Celebrating Segal: Finding Majesty in the Mundane

The work of the iconic painter and sculptor George Segal depicts people in every day poses, such as painting their nails or waiting for a bus.

Still Life: George Segal’s iconic Street Crossing in its new home between College Hall and the Kasser Theater at Monclair State.
Photo by Mike Peters/Montclair State University

Rena Segal flicks on the overhead lights as she leads a visitor through the 10 rooms in a converted chicken coop that her father, the late painter and sculptor George Segal, used as his studio. Around every corner of the connected coops stand the iconic, lifelike human sculptures Segal created here.

Located at the end of a rural road in Middlesex County, the labyrinthine studio sits alongside the modest Segal family home, where the artist’s wife, Helen, lived until her death last spring. Segal died in 2000; he would have turned 90 on November 26.

Why the chicken coops? “Dad tried his hand at poultry farming,” explains Rena, “but his love of art took over, and in the early 1960s he began painting and sculpting full-time.”

Segal’s method was unique. “Dad dipped surgical bandages into warm water and plaster, then covered his live models from head to toe in the dripping substance resembling cake batter,” says Rena. Segal’s models could be famous—such as Israeli diplomat Abba Eban and Norris Mailer, wife of novelist Norman Mailer—or simply friends, neighbors and family.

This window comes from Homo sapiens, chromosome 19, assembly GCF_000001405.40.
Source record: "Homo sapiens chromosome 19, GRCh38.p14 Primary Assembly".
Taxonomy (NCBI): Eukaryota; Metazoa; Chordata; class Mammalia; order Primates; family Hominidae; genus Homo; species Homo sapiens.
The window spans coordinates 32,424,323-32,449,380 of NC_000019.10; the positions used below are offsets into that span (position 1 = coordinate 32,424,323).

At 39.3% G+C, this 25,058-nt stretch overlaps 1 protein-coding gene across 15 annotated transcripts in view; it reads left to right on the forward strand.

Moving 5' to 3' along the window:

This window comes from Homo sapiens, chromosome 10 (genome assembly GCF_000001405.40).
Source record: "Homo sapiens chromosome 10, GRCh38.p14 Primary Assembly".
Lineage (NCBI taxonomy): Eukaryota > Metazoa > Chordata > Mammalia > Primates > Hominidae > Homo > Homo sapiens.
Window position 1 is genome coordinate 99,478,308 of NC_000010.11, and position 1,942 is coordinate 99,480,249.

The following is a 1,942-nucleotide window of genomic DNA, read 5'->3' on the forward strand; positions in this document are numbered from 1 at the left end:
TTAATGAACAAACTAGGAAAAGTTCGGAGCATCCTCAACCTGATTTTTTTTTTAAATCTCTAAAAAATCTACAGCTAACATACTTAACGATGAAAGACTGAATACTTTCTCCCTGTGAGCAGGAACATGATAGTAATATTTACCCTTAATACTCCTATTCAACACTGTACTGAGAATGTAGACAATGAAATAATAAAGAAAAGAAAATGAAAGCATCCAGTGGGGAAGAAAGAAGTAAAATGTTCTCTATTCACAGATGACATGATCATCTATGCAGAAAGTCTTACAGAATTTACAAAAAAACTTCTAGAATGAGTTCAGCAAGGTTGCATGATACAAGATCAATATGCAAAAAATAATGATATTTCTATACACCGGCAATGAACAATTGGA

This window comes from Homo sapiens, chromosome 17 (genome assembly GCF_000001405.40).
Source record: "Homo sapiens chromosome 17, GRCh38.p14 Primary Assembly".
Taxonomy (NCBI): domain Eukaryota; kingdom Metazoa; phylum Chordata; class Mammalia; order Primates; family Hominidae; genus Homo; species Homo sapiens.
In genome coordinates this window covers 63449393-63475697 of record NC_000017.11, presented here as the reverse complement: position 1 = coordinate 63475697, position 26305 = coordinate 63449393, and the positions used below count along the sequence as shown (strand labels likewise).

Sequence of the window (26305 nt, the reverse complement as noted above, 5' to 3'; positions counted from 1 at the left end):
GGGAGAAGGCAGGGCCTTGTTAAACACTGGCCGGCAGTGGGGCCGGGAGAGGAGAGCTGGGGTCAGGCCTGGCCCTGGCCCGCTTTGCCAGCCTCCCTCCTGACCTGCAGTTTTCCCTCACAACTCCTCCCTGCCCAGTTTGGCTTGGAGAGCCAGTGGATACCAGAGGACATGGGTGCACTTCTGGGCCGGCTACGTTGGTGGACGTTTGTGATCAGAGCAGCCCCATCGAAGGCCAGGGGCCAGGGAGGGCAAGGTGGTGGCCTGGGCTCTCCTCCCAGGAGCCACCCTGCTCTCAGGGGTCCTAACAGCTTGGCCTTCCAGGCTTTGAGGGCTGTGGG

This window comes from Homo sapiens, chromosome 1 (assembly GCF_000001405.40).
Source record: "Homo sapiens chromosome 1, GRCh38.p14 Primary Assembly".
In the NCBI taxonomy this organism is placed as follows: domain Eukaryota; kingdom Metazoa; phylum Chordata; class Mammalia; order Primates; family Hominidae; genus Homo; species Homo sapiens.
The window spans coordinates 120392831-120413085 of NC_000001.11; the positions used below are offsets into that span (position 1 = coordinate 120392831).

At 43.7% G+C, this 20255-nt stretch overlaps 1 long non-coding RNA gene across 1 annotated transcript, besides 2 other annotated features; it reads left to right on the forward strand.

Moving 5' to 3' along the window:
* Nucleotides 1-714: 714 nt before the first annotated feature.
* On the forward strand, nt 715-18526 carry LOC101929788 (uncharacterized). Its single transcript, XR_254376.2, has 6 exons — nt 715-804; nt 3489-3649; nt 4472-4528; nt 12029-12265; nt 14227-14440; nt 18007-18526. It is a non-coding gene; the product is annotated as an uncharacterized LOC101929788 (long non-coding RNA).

Even Rena served as a model. She describes how her father covered her face in Nivea skin cream and her hair in Crisco before applying the plaster bandages. She wore old clothes that could be discarded after the dry plaster was pulled away in sections. The plaster mold became the original from which a limited number of copies were made in bronze.

Segal reveled in capturing his subjects in everyday poses—waiting for a bus, sitting on a diner stool or park bench, lying on a bed. The Breadline, commissioned by Seward Johnson for Grounds for Sculpture in Trenton, depicts five Depression-era men (including Segal himself) standing in line for food. “He could see the ordinary and make it extraordinary,” says Rena.

One of Segal’s works, Woman Painting Her Toenails, greets visitors at the entrance to the George Segal Gallery at Montclair State University; seven figures that comprise the work Street Crossing—one of his best-known pieces—stand outside MSU’s College Hall.

To mark Segal’s 90th birthday, the gallery has educational programming about his life and work planned for late November. Details were unavailable at press time. Additionally, two 1977 pastels and three etchings from Segal’s 1975 work Blue Jean Series from the gallery’s permanent collection are on display now through December 20.

Click here to leave a comment
Click to enlarge images

By submitting comments you grant permission for all or part of those comments to appear in the print edition of New Jersey Monthly.